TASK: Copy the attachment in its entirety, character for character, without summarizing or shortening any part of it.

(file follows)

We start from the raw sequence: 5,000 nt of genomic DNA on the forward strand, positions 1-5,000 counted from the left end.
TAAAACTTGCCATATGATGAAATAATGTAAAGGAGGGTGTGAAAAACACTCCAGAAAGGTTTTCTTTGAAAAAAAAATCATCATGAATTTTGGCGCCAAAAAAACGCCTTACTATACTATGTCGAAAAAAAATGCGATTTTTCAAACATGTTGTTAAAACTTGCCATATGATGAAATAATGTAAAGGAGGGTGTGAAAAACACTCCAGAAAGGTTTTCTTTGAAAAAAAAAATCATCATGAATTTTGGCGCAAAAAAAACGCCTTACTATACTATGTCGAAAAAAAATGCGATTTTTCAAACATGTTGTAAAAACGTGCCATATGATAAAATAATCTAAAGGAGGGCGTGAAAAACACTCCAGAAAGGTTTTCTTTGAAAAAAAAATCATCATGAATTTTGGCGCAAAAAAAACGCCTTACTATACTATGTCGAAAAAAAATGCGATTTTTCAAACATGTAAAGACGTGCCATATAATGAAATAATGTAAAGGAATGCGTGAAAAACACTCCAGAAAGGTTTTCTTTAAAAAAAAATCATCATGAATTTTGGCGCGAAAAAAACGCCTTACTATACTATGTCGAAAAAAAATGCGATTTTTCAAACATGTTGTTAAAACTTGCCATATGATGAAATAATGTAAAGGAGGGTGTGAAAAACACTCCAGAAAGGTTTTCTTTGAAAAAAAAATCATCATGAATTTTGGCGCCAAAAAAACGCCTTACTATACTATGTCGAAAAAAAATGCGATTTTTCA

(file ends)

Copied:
We start from the raw sequence: 5,000 nt of genomic DNA on the forward strand, positions 1-5,000 counted from the left end.
TAAAACTTGCCATATGATGAAATAATGTAAAGGAGGGTGTGAAAAACACTCCAGAAAGGTTTTCTTTGAAAAAAAAATCATCATGAATTTTGGCGCCAAAAAAACGCCTTACTATACTATGTCGAAAAAAAATGCGATTTTTCAAACATGTTGTTAAAACTTGCCATATGATGAAATAATGTAAAGGAGGGTGTGAAAAACACTCCAGAAAGGTTTTCTTTGAAAAAAAAAATCATCATGAATTTTGGCGCAAAAAAAACGCCTTACTATACTATGTCGAAAAAAAATGCGATTTTTCAAACATGTTGTAAAAACGTGCCATATGATAAAATAATCTAAAGGAGGGCGTGAAAAACACTCCAGAAAGGTTTTCTTTGAAAAAAAAATCATCATGAATTTTGGCGCAAAAAAAACGCCTTACTATACTATGTCGAAAAAAAATGCGATTTTTCAAACATGTAAAGACGTGCCATATAATGAAATAATGTAAAGGAATGCGTGAAAAACACTCCAGAAAGGTTTTCTTTAAAAAAAAATCATCATGAATTTTGGCGCGAAAAAAACGCCTTACTATACTATGTCGAAAAAAAATGCGATTTTTCAAACATGTTGTTAAAACTTGCCATATGATGAAATAATGTAAAGGAGGGTGTGAAAAACACTCCAGAAAGGTTTTCTTTGAAAAAAAAATCATCATGAATTTTGGCGCCAAAAAAACGCCTTACTATACTATGTCGAAAAAAAATGCGATTTTTCA